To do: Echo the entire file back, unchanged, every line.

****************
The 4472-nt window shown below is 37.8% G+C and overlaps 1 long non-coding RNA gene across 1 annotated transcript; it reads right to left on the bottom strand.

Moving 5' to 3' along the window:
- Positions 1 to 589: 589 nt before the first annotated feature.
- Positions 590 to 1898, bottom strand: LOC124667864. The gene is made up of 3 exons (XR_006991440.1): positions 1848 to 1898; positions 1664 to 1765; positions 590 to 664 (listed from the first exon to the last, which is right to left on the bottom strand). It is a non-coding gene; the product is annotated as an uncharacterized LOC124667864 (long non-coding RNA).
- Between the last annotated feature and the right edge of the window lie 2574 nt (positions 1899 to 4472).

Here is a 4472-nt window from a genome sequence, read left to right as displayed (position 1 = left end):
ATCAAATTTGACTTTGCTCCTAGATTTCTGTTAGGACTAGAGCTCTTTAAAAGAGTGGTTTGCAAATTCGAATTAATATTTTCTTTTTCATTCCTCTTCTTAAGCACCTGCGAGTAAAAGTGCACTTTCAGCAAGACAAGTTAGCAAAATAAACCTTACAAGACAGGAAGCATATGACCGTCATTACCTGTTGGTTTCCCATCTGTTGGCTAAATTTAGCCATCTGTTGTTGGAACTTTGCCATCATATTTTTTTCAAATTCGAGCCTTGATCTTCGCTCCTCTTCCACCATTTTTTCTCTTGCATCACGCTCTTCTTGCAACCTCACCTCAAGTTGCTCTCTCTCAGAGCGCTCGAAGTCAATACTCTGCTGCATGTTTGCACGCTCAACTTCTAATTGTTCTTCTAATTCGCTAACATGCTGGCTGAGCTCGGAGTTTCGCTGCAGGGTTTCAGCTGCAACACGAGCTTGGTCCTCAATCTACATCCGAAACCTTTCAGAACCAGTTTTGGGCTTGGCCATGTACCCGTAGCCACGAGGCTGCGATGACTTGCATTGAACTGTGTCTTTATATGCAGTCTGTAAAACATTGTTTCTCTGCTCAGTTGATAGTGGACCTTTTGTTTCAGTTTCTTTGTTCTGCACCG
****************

The 4472-nt window shown below is 37.8% G+C and overlaps 1 long non-coding RNA gene across 1 annotated transcript; it reads right to left on the bottom strand.

Moving 5' to 3' along the window:
- Positions 1 to 589: 589 nt before the first annotated feature.
- Positions 590 to 1898, bottom strand: LOC124667864. The gene is made up of 3 exons (XR_006991440.1): positions 1848 to 1898; positions 1664 to 1765; positions 590 to 664 (listed from the first exon to the last, which is right to left on the bottom strand). It is a non-coding gene; the product is annotated as an uncharacterized LOC124667864 (long non-coding RNA).
- Between the last annotated feature and the right edge of the window lie 2574 nt (positions 1899 to 4472).

Here is a 4472-nt window from a genome sequence, read left to right as displayed (position 1 = left end):
ATCAAATTTGACTTTGCTCCTAGATTTCTGTTAGGACTAGAGCTCTTTAAAAGAGTGGTTTGCAAATTCGAATTAATATTTTCTTTTTCATTCCTCTTCTTAAGCACCTGCGAGTAAAAGTGCACTTTCAGCAAGACAAGTTAGCAAAATAAACCTTACAAGACAGGAAGCATATGACCGTCATTACCTGTTGGTTTCCCATCTGTTGGCTAAATTTAGCCATCTGTTGTTGGAACTTTGCCATCATATTTTTTTCAAATTCGAGCCTTGATCTTCGCTCCTCTTCCACCATTTTTTCTCTTGCATCACGCTCTTCTTGCAACCTCACCTCAAGTTGCTCTCTCTCAGAGCGCTCGAAGTCAATACTCTGCTGCATGTTTGCACGCTCAACTTCTAATTGTTCTTCTAATTCGCTAACATGCTGGCTGAGCTCGGAGTTTCGCTGCAGGGTTTCAGCTGCAACACGAGCTTGGTCCTCAATCTACATCCGAAACCTTTCAGAACCAGTTTTGGGCTTGGCCATGTACCCGTAGCCACGAGGCTGCGATGACTTGCATTGAACTGTGTCTTTATATGCAGTCTGTAAAACATTGTTTCTCTGCTCAGTTGATAGTGGACCTTTTGTTTCAGTTTCTTTGTTCTGCACCG